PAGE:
The Washington PostDemocracy Dies in Darkness

From GOP chair to militias, the right issues baseless warnings about armed IRS thugs

The exterior of the Internal Revenue Service building in Washington. (Susan Walsh/AP)

A lot of federal agencies with seemingly obvious mandates have a wider range of functions than you might expect. The Secret Service is responsible for policing money counterfeiting. The Agriculture Department runs the food-stamp program. And the Internal Revenue Service, in addition to running an archaic, complex paper-based system for tracking tax returns, has an enforcement arm that serves as the literal tax police.

It makes sense, once you think about it. The IRS’s criminal investigation unit, as the enforcement group is called, is tasked with “investigating potential criminal violations of the Internal Revenue Code, and related financial crimes, in a manner that fosters confidence in the tax system and compliance with the law,” as the agency described in a recent job posting.

That posting had provoked an enormous amount of agitation, largely on the right, because of its direct description of the duties the job entailed. Those hired would “carry a firearm and be willing to use deadly force, if necessary,” it originally read, before that stipulation was struck. This is a normal part of service as a police officer, if not necessarily a part that is typically highlighted in job applications. But we don’t usually think of the IRS as a guns-out-and-up sort of agency, which contributed to the reaction.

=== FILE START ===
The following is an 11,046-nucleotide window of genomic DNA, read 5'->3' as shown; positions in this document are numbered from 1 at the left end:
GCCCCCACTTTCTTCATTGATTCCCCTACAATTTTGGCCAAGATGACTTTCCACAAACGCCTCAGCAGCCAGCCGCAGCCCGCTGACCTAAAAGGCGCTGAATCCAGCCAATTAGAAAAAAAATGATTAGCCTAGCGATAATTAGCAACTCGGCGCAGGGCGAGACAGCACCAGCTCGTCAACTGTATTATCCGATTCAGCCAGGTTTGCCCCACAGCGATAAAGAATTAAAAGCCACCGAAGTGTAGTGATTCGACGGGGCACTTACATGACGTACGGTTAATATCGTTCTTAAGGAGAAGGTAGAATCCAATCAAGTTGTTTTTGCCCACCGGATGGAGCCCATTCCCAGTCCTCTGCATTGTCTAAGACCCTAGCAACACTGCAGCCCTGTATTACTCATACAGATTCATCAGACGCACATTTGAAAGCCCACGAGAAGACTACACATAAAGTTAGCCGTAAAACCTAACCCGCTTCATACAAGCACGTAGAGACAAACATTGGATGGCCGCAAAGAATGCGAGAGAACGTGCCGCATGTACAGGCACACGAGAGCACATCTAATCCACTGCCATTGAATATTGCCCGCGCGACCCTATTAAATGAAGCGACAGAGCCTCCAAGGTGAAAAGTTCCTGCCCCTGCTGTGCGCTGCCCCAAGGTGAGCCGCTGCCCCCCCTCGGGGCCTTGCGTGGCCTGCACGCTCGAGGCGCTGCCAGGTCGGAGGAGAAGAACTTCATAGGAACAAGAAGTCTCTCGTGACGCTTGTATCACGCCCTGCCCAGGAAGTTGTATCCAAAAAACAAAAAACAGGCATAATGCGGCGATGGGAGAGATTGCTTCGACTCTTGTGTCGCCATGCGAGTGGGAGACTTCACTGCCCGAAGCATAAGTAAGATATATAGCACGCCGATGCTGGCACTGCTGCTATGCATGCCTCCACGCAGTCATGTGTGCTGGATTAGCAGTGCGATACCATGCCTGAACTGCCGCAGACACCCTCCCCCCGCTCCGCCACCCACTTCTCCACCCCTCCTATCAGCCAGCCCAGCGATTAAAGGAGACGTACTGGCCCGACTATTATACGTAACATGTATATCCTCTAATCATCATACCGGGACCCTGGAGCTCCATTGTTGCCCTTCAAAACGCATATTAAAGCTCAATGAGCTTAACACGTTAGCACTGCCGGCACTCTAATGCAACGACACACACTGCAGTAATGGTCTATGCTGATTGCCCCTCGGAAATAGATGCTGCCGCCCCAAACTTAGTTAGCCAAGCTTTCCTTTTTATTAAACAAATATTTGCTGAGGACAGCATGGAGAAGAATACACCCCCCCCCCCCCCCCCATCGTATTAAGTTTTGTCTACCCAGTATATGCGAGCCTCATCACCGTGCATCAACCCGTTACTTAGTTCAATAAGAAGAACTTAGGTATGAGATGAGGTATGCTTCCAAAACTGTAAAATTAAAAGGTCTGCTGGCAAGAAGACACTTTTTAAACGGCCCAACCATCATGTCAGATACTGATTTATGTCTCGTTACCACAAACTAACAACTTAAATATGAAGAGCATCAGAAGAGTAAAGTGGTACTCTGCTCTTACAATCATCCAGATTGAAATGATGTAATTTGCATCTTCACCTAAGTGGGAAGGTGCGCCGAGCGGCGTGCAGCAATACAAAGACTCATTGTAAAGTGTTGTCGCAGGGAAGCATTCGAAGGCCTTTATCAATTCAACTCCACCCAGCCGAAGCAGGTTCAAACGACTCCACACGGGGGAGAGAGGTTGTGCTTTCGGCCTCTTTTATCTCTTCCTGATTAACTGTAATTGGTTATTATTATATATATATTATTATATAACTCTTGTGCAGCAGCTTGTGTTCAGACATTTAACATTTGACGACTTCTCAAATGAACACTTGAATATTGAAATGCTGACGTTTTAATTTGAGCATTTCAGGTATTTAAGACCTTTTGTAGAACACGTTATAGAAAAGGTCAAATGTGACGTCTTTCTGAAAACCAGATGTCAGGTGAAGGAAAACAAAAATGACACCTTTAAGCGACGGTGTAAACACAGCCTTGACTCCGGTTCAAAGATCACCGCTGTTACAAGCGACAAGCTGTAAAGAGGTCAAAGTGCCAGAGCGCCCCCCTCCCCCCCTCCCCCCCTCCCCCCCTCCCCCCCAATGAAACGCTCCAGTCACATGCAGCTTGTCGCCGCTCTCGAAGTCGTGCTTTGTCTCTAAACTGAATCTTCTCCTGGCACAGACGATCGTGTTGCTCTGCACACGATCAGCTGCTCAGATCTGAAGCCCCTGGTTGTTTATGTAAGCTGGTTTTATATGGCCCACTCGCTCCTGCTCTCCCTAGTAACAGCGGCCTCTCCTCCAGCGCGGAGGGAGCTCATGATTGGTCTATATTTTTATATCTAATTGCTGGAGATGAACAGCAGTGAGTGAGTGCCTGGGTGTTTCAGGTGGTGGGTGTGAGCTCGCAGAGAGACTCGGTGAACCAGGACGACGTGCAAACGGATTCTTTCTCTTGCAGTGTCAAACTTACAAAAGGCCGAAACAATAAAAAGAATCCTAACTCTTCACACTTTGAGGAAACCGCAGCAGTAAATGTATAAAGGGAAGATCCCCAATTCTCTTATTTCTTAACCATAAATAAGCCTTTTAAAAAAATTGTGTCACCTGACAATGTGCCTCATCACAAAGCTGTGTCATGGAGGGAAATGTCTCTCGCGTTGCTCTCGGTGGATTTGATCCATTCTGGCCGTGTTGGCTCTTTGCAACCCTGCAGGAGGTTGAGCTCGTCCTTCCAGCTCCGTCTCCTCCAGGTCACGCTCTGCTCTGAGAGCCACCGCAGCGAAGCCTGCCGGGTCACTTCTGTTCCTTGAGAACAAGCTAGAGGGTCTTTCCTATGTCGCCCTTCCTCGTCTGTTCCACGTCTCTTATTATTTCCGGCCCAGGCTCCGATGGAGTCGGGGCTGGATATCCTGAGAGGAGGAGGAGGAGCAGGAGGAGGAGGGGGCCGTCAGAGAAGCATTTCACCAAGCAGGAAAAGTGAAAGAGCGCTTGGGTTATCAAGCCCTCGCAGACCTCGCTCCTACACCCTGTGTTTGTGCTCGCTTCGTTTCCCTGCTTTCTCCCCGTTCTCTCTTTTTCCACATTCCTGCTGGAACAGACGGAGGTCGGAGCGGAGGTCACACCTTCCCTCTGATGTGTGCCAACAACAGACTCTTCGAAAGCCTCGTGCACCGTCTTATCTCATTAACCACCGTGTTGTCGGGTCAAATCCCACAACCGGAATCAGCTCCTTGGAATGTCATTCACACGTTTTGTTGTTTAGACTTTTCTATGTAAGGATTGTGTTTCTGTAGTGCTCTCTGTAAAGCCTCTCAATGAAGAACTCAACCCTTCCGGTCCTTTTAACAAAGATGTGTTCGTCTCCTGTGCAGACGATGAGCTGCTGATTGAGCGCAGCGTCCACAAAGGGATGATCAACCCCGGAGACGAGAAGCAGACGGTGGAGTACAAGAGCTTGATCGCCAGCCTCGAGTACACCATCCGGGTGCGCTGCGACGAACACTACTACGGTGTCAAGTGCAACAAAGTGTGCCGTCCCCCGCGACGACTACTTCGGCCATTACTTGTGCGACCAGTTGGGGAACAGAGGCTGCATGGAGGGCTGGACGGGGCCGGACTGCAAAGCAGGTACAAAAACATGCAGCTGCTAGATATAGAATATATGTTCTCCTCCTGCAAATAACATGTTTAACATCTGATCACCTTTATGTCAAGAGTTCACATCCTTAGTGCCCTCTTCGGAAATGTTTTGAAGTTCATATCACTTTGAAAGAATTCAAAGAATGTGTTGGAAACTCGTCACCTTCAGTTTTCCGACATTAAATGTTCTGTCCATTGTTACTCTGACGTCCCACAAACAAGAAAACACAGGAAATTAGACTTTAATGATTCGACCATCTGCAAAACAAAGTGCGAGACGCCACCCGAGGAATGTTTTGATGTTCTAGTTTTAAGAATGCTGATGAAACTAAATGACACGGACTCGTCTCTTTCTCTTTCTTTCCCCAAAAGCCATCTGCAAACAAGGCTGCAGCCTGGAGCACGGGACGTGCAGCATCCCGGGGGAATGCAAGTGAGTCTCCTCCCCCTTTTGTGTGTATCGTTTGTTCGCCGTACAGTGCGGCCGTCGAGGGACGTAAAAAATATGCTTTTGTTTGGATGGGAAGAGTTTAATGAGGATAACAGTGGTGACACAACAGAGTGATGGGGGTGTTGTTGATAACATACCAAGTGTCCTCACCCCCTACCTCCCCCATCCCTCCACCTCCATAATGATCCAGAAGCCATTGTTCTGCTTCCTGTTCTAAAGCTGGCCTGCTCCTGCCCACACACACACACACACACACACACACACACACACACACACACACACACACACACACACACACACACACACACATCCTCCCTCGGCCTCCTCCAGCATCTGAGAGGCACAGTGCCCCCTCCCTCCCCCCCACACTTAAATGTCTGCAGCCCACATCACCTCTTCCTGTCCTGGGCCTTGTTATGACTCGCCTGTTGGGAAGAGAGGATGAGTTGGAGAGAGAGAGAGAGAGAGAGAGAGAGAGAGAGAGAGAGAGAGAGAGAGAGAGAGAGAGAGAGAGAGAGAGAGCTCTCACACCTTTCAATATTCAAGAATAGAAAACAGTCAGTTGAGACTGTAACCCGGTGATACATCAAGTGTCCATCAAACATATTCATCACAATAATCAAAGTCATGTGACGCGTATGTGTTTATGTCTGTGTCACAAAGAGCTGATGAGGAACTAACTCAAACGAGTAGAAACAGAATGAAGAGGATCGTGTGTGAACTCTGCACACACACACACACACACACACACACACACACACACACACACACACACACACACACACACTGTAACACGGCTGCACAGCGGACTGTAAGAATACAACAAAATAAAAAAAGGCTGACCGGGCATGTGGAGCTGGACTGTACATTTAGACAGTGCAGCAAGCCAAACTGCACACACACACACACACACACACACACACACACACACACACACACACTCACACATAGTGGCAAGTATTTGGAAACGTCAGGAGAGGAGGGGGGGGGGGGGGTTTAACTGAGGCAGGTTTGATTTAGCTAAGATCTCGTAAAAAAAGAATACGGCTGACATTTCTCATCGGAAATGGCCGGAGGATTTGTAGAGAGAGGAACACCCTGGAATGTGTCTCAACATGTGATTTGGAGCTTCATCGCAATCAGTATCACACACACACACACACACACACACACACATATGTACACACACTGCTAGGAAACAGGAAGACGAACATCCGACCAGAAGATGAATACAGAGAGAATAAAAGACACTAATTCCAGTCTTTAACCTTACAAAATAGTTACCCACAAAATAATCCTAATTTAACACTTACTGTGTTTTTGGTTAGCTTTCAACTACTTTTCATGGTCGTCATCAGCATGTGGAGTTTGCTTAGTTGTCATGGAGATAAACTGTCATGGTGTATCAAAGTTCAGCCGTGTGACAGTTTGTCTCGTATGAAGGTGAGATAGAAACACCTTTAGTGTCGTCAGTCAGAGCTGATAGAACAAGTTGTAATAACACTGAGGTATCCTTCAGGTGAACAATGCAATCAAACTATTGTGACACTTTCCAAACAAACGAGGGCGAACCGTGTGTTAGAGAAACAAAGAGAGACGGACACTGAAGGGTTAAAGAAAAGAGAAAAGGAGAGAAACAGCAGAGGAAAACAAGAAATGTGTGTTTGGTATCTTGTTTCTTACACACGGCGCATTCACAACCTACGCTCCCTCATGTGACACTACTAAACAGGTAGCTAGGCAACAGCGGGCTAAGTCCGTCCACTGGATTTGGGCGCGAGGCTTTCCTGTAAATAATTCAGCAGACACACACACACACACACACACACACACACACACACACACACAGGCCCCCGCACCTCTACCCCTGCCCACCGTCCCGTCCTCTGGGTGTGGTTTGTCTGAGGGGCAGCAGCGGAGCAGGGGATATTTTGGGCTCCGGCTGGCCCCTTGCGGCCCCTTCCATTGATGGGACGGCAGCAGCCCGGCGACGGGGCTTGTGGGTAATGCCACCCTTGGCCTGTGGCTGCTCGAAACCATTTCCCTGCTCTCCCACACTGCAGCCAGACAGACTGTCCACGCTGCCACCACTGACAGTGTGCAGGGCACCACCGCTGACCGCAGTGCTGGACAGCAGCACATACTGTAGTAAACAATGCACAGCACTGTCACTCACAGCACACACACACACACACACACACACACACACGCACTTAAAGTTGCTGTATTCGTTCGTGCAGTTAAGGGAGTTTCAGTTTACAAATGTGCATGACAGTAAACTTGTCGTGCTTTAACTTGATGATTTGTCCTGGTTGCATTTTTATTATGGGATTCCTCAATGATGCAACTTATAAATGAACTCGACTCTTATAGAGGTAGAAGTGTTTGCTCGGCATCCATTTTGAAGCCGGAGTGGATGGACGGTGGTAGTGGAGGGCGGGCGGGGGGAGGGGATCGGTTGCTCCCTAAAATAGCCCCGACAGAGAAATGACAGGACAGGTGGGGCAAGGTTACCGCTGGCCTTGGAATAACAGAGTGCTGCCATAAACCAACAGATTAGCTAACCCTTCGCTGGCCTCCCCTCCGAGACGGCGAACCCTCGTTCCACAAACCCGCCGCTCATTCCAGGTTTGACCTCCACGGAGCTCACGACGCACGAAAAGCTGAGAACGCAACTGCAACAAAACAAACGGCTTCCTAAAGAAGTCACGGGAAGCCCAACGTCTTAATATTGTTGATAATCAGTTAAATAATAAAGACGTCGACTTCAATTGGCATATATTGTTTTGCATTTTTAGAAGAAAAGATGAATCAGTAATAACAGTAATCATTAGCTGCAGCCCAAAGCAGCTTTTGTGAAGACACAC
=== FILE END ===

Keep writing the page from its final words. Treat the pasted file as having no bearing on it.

Most important, though, was that the application, online for months before attracting attention, entered the public conversation just as right-wing fear of IRS enforcement had reached a boil. The Senate’s passage of the Inflation Reduction Act (IRA) on party lines included new funding for IRS staff, funding that was cast by Republicans (often dishonestly) as powering a massive new bureaucracy aimed at scrutinizing average Americans. And now here’s the IRS talking about using deadly force.

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The idea that the IRS is up to something has been percolating for months. In early June, Rep. Matt Gaetz (R-Fla.) appeared on Fox News to discuss a viral story about the IRS purchasing hundreds of thousands of dollars worth of ammunition.

“I imagine the IRS in green eyeshades and cubicles — not busting doors down and emptying Glock clips on our fellow Americans,” Gaetz said. “Certainly it’s troubling that in 2022 alone, the IRS has spent around $725,000 on ammunition.” He claimed that President Biden’s plan was, among other things, to “disarm Americans” but “still collect your taxes, and they need $725,000 worth of ammunition, apparently, to get the job done.”

He wasn’t alone.

The idea that the government is buying so much ammunition that Americans are unable to do so is not a new one. There were similar rumblings in 2013 under President Barack Obama. Every so often, someone notices that federal law enforcement agencies like the IRS buy ammunition to carry out their duties and the scale of those purchases raises eyebrows. Then people forget about it again. Did the IRS buy hundreds of thousands of dollars of ammo this year? Yes. Does it do that every year? Yes. From 2010 to 2017, for example, it averaged about $675,000 in purchases a year.